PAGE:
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CHINA:

Coal towns remain the heartbeat of China's economy

DATONG, China -- The black metal gates clang shut, and about a dozen miners lean against the grate in blue overalls and headlamps fastened atop yellow hard hats.

The ride down feels endless, dropping nearly a thousand feet into the bowels of the Jing Hua Gong mine. Once at the bottom, the elevator door opens and the men stoop and squeeze into a small locomotive. Like a bleak Disney ride, the train chugs through the darkness, passing decades of standing coal seams, taking the miners almost 2 miles into the center of the mountain.

Amid the glowing reports of new wind farms and investment in solar photovoltaics throughout China, it's easy to forget that cities like Datong are still the heart of this country. Located about 150 miles west of Beijing in Shanxi province, this city is the coal capital of China. The Jing Hua Gong mine on the city's outskirts produces about 4.5 million tons of coal each year -- in a country that produces more than 2.4 billion tons each year, according to the World Coal Institute.

Manufacturing, especially of energy-intensive goods like cement and steel, is the driver of China's explosive economic growth. Even in the midst of a global recession, the country's industrial production has continued steadily.

Nothing is small about this country's long sojourn with coal. It accounts for more than 70 percent of China's energy consumption, and the country continues to develop it at a rapid pace. According to the U.S. Department of Energy's Energy Information Administration, coal energy produced in China will double over the next 20 years or so. Clean alternatives like wind, hydro, solar and nuclear are growing fast, but they will amount to less than a third of the country's total installed capacity by 2020.

The men wear no safety equipment, not an unusual sight in a country that experiences more than 1,000 mine deaths each year. Now that China has smashed its "iron rice bowl" system of guaranteed lifetime employment, miners say that many even pay hefty bribes for the privilege of toiling six-hour rotating shifts deep below the Earth's surface.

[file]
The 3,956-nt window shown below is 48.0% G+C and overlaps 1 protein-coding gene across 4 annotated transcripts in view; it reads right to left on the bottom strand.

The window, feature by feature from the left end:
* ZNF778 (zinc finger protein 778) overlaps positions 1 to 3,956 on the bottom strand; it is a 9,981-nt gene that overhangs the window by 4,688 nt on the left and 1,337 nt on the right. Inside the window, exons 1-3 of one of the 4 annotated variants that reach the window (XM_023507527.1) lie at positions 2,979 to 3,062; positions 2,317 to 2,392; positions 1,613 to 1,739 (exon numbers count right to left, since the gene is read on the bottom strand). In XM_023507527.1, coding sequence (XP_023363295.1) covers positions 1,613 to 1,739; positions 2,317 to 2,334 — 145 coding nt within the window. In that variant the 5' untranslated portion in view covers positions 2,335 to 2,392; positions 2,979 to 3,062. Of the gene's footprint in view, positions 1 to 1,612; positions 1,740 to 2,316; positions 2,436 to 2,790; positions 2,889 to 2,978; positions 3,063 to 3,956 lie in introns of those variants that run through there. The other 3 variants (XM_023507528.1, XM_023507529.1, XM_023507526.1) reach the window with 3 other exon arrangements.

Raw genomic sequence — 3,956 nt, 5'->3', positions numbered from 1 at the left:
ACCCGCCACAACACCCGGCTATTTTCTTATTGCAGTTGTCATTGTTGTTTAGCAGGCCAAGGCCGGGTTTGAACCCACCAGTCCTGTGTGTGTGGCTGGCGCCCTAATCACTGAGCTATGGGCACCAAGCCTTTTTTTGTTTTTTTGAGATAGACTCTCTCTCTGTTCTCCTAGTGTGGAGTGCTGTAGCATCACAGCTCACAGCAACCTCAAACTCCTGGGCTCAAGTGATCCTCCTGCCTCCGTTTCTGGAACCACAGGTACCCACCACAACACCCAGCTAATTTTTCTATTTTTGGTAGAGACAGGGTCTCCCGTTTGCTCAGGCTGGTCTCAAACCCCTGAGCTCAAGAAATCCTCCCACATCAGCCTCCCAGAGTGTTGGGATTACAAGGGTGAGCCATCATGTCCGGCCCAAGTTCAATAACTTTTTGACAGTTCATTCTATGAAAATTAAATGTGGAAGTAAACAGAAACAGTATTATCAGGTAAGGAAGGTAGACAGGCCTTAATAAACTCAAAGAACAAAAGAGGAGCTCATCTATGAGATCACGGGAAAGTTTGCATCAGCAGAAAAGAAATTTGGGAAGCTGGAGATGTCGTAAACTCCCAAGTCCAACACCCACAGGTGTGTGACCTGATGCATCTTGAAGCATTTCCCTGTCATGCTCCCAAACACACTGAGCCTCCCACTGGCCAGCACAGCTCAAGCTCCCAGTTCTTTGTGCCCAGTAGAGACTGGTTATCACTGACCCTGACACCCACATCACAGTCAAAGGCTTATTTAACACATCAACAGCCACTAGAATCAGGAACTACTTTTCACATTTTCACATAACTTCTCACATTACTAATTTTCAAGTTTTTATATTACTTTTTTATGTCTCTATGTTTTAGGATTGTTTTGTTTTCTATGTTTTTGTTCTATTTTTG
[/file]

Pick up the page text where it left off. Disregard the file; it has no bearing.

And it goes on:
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About This Report

ClimateWire examines China’s clean energy revolution as well as its deep-seated dependence on coal, and explores what role China might play as nations begin to form a global emissions pact.

Previous Installments

CHINA:

Energy efficiency ranks high in country's plans; CO2 is seldom discussed

DEZHOU, China -- A guide shows off row after row of gleaming tubes used in the millions of solar thermal water heaters Himin Solar Energy Group produces each year. The corporate building alone saves 1 million kilowatt-hours by using solar heating, the guide informs his group. But when he is asked how many tons of carbon dioxide emissions the average solar water heater saves, silence fills the hall. From shuttering inefficient factories to investing in LED lighting, energy efficiency is serious business throughout China. But in boardroom after boardroom, the work seems almost completely divorced from the business of reducing greenhouse gas emissions.

NATIONS:

China emerges as the yin and the yang of the global warming problem

BEIJING -- Staring up at the $32 million screen of light-emitting diodes suspended above one of this city's luxury shopping malls, it's hard to see China as a struggling "developing" country. Sitting on a stone ledge hundreds of miles away in the remote village of Bai Bulou, it's hard to see China as anything else. Residents of this Hebei Province grassland community have no running water. Lately, devastated by drought, the village has had little water at all. Both Chinas are real -- but the current global climate change regime, which slices the world into industrialized and developing nations, doesn't allow for this kind of nuance.